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Noble gases hitch a ride on hydrous minerals

The Ring Cycle:

The six noble gases do not normally dissolve into minerals, leaving earth scientists to wonder how they are subducted back into the Earth. Researchers led by Colin Jackson, a graduate student in geological sciences, have discovered that the lattice structure of minerals such as amphibole provides a way. Better yet, the multiple isotopes of noble gases could help scientists track volatiles like water and carbon.

Hardy, Were named Hewlett/IIE Fellows

Two Brown graduate students are among the seven recipients of 2013 Hewlett Foundation/IIE Dissertation Fellowships. Morgan Hardy, a Ph.D. candidate in economics, was selected for her dissertation The Determinants, Dynamics, and Details of Female Labor Market Participation in the Developing World. Lawrence Were, a Ph.D. candidate in public health, was selected for his dissertation The Impact of Reproductive Health and Insurance on Economic Outcomes for HIV+ Women in Kenya.

New Technique to Guide Nerve Growth for Neuro Implants

The secrets of Schwann-like substrates:

Biomedical Engineering doctoral student, Cristina Lopez-Fagundo's research using Schwann cells to create straight instead of irregular paths of nerve growth is highlighted in medgadget.com. Growing nerves to correct all kinds of neurological disorders and injuries is a major goal of medicine, something that can revolutionize neurosurgery. Read more.

Bat's Super-Long Tongue Powered by Blood

Cally Harper:

Cally Harper, doctoral student in Ecology and Evolutionary Biology, and video of her research on the Pallas's long-tongued bat (Glossophaga soricina) is featured in National Geographic Daily News online. A new study using high-speed video shows that the tongue's mopping ability is powered by blood, a phenomenon unique in nature, said Harper. Read more.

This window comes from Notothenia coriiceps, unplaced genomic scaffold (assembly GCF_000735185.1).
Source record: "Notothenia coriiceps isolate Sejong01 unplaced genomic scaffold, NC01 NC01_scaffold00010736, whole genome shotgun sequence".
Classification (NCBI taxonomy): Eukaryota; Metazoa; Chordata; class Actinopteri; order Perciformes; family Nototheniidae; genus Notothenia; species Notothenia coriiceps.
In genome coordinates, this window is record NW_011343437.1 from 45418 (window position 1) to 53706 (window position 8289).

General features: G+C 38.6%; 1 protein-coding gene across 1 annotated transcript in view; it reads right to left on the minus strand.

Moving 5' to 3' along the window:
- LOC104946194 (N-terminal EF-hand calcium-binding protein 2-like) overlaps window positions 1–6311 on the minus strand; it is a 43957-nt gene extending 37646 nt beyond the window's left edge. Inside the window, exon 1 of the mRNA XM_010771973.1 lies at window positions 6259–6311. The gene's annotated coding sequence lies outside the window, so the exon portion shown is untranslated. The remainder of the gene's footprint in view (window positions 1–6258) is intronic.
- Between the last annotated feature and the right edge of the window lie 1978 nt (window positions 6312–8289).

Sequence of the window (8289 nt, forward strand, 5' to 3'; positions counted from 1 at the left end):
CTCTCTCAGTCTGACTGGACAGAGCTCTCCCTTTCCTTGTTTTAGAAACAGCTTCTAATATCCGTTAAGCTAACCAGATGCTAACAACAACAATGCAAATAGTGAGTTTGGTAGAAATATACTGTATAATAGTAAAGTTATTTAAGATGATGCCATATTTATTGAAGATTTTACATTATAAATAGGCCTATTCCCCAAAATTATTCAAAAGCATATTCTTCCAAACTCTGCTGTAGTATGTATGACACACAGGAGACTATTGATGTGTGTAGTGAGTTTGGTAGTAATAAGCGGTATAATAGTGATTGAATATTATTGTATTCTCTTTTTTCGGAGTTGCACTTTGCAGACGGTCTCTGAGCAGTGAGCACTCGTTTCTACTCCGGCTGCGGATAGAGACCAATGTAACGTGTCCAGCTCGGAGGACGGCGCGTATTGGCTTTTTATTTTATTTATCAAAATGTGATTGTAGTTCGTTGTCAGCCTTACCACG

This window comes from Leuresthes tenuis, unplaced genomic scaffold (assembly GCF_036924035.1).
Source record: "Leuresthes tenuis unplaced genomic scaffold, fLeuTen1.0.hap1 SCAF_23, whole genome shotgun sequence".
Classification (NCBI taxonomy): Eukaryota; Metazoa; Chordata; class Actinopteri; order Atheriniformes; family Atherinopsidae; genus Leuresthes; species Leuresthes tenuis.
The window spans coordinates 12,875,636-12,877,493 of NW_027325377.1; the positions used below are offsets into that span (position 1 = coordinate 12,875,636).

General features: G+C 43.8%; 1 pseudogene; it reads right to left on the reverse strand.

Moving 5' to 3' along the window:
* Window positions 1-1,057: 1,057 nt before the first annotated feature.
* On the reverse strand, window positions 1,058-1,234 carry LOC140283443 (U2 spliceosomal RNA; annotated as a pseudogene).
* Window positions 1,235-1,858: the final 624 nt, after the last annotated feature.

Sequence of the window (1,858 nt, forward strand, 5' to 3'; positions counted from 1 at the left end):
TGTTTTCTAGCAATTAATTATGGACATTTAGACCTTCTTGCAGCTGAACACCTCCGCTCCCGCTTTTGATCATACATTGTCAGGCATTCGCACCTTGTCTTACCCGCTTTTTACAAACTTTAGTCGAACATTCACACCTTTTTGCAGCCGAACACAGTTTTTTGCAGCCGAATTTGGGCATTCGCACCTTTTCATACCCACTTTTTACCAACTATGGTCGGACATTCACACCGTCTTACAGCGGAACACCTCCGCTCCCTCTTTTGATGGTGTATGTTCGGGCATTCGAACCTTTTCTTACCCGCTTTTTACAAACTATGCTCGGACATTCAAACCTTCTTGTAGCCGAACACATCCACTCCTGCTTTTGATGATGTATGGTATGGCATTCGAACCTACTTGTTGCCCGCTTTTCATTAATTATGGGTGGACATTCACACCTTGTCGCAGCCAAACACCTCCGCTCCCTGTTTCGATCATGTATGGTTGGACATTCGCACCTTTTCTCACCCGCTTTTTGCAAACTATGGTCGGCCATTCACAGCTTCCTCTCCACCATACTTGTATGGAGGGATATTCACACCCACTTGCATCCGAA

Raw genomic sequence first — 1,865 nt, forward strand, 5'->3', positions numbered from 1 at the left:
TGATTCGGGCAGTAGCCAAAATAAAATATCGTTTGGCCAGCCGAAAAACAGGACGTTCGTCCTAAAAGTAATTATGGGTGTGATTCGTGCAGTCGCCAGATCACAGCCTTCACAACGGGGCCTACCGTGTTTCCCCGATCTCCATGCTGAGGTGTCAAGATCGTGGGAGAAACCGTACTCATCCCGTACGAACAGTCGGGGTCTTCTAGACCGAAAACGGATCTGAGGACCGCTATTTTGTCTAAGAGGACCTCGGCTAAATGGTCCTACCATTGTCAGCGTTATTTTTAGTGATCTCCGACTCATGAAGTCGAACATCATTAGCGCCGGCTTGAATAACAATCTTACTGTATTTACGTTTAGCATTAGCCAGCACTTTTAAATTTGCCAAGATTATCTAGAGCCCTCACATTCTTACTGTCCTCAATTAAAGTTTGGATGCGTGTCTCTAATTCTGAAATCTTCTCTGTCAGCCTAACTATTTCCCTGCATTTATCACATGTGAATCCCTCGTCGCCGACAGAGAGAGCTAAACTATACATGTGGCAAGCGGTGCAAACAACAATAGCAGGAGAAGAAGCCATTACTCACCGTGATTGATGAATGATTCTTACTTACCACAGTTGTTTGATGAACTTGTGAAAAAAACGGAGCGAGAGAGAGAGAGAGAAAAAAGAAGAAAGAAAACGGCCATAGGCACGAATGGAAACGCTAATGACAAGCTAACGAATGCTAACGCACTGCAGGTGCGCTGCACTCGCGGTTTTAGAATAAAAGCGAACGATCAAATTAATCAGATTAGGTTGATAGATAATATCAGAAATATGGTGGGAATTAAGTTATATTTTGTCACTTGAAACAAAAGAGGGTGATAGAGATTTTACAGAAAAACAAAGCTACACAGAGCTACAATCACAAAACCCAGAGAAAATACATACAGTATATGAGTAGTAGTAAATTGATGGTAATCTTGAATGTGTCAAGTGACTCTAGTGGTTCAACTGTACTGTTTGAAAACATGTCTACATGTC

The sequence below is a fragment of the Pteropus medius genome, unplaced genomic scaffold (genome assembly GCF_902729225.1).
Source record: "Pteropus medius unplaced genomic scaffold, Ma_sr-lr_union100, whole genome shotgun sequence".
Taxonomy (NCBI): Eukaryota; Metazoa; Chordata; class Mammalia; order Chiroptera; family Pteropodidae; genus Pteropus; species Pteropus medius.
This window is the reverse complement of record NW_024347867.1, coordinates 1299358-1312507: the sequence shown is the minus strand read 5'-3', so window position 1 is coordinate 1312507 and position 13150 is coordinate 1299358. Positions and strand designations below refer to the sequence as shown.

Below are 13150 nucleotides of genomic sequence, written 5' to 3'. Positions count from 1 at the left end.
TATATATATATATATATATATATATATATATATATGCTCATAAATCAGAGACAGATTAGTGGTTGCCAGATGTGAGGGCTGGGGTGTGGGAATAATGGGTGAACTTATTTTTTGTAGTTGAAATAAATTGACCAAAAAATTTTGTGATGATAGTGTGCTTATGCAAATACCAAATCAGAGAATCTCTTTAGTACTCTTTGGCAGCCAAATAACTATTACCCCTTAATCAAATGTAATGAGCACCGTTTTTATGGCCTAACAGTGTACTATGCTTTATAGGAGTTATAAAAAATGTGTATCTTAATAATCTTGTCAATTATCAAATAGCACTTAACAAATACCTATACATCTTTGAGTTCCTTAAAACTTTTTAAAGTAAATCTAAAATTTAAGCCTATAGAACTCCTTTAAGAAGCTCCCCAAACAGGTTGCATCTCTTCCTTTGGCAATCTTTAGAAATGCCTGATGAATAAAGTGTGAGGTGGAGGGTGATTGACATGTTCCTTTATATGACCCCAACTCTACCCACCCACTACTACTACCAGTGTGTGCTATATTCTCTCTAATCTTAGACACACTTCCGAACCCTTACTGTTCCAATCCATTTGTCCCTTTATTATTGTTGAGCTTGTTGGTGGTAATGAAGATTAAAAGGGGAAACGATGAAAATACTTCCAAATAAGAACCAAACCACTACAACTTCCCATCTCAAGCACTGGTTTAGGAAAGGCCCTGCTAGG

2013 Joukowsky Dissertation Prize Profile: The Future of Democracy in Bolivia

Susan Ellison:

Susan H. Ellison, a Ph.D. candidate in the Department of Anthropology, has won a Joukowsky Dissertation Prize in Social Science for Mediating Democracy in El Alto: The Politics of Conflict Resolution in Bolivia. She spent 17 months in Bolivia studying Alternative Dispute Resolution and other programs meant to encourage development of democracy.

2013 Joukowsky Dissertation Prize Profile: After Higgs, A Search for New Physics

The search for a heavy top-like quark:

In particle physics, not finding a particle can narrow the search and guide new theories. Michael Luk’s Joukowsky Prize-winning dissertation, The Search for a Heavy Top-Like Quark, describes the most comprehensive search ever carried out for a particle that could answer puzzling questions about the nature of the Higgs boson.

2013 Bernie Bruce Recognition Event

Twenty-two graduating master's and doctoral students were honored at the annual Bernie Bruce Recognition Event.

Bruce was an associate dean of the Graduate School for over 20 years and was "was instrumental in increasing the number of minority PhDs and served all the students with great devotion, great care, and great pride," said Vartan Gregorian, Brown University President Emeritus.

2013 Joukowsky Dissertation Prize Profile: Sounds of Swedish Nationalism

Benjamin Teitelbaum:

Benjamin Teitelbaum spent almost two years interviewing and getting to know members of the Swedish nationalist movement, sometimes finding himself in scary situations in his quest to understand the subculture's use of music. It was that perseverance in part that won him the 2013 Joukowsky Family Foundation Outstanding Dissertation Award in the Humanities for his study “Come Hear Our Merry Song:” Shifts in the Sound of Contemporary Swedish Radical Nationalism.

2013 Joukowsky Dissertation Prize Profile: The Mechanics of Biofuel Bacteria

Jennifer R. Davis:

Jennifer R. Davis’ Joukowsky Award-winning dissertation explaining how certain bacteria can turn plant matter into the precursors of biofuels was a novel project in Jason Sello’s chemistry lab. It is also a tour (de force) of genomics, bioinformatics, biochemistry, and structural biology that has made a promising scientist even more broadly skilled.